4. Signals Regulating the Expression of the Nuclear Gene Encoding Alternative Oxidase of Plant Mitochondria.

    PubMed Central

    Vanlerberghe, G. C.; McLntosh, L.

    1996-01-01

    Suspension cells of tobacco (Nicotiana tabacum L. cv Bright Yellow) were used to investigate signals regulating the expression of the nuclear gene Aox1 encoding the mitochondrial alternative oxidase (AOX) protein responsible for cyanide-resistant respiration in plants. We found that an increase in the tricarboxylic acid cycle intermediate citrate (either after its exogenous supply to cells or after inhibition of aconitase by monofluoroacetate) caused a rapid and dramatic increase in the steady-state level of Aox1 mRNA and AOX protein. This led to a large increase in the capacity for AOX respiration, defined as the amount of salicylhydroxamic acid-sensitive O2 uptake by cells in the presence of potassium cyanide. The results indicate that citrate may be an important signal metabolite regulating Aox1 gene expression. A number of other treatments were also identified that rapidly induced the level of Aox1 mRNA and AOX capacity. These included short-term incubation of cells with 10 mM acetate, 2 [mu]M antimycin A, 5 mM H2O2, or 1 mM cysteine. For some of these treatments, induction of AOX occurred without an increase in cellular citrate level, indicating that other signals (possibly related to oxidative stress conditions) are also important in regulating Aox1 gene expression. The signals influencing Aox1 gene expression are discussed with regard to the potential function(s) of AOX to modulate tricarboxylic acid cycle metabolism and/or to prevent the generation of active oxygen species by the mitochondrial electron transport chain. PMID:12226312

  5. Algal production in wastewater treatment high rate algal ponds for potential biofuel use.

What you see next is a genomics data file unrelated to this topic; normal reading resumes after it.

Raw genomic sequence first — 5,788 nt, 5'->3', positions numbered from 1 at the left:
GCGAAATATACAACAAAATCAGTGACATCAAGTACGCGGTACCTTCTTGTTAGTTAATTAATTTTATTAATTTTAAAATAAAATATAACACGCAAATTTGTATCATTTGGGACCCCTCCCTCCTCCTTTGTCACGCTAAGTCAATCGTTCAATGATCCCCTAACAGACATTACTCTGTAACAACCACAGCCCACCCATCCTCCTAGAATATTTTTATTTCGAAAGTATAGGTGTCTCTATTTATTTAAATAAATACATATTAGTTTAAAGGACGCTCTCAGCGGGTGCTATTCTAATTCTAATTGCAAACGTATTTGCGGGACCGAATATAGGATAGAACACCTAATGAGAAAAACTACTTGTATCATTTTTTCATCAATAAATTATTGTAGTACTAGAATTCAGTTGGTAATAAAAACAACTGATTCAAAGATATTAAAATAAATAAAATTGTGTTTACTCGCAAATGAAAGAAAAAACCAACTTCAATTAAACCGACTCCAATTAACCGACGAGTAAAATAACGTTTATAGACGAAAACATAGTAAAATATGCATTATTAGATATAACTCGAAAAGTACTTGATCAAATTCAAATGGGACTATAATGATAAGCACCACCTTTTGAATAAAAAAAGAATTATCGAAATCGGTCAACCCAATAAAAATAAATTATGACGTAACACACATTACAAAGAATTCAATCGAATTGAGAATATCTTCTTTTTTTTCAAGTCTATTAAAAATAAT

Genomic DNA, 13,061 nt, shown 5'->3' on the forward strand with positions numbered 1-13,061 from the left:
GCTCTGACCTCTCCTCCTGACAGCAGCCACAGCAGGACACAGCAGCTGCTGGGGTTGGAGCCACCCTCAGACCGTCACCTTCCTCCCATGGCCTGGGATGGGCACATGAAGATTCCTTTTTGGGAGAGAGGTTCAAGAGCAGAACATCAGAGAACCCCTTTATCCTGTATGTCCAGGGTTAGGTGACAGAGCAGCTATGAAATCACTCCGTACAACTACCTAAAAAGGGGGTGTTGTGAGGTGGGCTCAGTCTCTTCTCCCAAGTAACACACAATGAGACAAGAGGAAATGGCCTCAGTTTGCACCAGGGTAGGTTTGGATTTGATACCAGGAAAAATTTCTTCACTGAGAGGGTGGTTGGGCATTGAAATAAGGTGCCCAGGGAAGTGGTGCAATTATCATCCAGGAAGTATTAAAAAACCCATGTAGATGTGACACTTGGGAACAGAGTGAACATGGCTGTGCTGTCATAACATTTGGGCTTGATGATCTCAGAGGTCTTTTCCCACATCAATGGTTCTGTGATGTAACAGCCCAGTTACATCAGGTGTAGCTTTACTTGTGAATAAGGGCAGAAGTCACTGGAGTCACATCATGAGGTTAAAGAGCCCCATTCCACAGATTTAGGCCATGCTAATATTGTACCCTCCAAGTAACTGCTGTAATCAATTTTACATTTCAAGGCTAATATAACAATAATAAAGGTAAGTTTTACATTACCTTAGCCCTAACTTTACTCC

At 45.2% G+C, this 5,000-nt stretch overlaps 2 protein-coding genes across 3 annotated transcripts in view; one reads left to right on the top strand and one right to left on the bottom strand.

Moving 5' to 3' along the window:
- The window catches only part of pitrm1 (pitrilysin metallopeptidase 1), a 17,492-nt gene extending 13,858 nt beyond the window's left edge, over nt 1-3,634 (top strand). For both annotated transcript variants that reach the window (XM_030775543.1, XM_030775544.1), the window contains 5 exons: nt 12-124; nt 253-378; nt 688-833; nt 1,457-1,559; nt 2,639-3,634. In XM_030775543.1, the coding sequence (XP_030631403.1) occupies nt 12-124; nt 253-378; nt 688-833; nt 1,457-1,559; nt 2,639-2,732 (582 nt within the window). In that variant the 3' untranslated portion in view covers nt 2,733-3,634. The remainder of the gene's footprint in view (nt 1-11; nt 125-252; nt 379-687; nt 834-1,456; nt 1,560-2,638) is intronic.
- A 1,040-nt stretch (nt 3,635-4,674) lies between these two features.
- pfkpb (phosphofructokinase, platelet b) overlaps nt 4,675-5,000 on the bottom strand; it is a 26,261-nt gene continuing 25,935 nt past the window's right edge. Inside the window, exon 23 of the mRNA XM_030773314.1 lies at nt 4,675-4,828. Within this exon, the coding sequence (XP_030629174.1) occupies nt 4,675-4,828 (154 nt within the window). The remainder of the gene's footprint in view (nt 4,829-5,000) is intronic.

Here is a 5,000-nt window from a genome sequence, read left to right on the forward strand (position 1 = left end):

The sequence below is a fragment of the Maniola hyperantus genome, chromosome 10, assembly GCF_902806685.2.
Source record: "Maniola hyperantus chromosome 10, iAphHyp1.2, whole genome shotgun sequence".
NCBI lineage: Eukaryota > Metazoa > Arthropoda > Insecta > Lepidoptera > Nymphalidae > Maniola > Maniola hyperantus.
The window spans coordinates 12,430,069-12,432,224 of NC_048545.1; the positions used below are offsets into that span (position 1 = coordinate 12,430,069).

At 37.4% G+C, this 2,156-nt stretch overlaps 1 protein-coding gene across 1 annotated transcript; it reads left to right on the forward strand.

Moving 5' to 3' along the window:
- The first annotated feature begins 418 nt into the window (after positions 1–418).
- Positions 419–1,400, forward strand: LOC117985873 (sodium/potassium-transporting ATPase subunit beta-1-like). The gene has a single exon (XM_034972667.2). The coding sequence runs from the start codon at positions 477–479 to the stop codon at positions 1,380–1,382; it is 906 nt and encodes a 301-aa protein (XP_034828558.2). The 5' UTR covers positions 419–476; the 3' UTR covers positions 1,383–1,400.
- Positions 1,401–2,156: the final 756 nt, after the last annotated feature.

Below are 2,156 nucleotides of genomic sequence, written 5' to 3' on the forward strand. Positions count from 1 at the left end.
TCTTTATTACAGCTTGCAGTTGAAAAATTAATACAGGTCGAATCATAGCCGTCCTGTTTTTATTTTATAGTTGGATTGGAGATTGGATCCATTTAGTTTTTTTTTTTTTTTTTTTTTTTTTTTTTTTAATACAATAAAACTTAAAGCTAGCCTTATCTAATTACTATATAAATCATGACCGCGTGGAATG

PubMed

    Park, J B K; Craggs, R J

    2011-01-01

    Wastewater treatment High Rate Algal Ponds with CO2 addition could provide cost-effective and efficient tertiary-level wastewater treatment with the co-benefit of algal biomass production for biofuel use. Wastewater grown algal biomass can have a lipid content of 10-30% of dry weight, which could be used to make biodiesel. This research investigated algal biomass and total lipid production by two pilot-scale wastewater treatment HRAP(S) (4-day HRT) with and without CO2 addition under New Zealand mid summer (Nov-Jan) conditions. The influence of CO2 addition on wastewater treatment performance was also determined. CO2 was added to one of the HRAPs (the HRAP(E)) by maintaining the maximum pH of the pond below 8. Measurements of HRAP influent and effluent water qualities, total lipid content and algal biomass production were made twice a week over the experimental period. Both HRAP(S) achieved high levels of organic compound and nutrient removal, with >85% SBOD5, >92 NH4(+)-N and >70% DRP removal. Algal/bacterial biomass production in the HRAP(E) (15.2 g/m2/d) was improved by CO2 addition by approximately 30% compared with that of the control HRAP(W) (10.6 g/m2/d). Total lipid content of the biomass grown on both HRAP(S) was slightly reduced (from 25% to 20%) with CO2 addition and the maximum total lipid content of approximately 40% was observed in the HRAP(W) when low NH4(+)-N concentration (<0.5 mg/L) and high maximum pH (>10.0) occurred. Total lipid content of the biomass increased by approximately 15% under nitrogen limiting conditions, however, overall algal/bacterial biomass production was reduced by half during the period of nitrogen limitation. More research is required to maintain algal production under near nitrogen-limiting conditions. PMID:21977667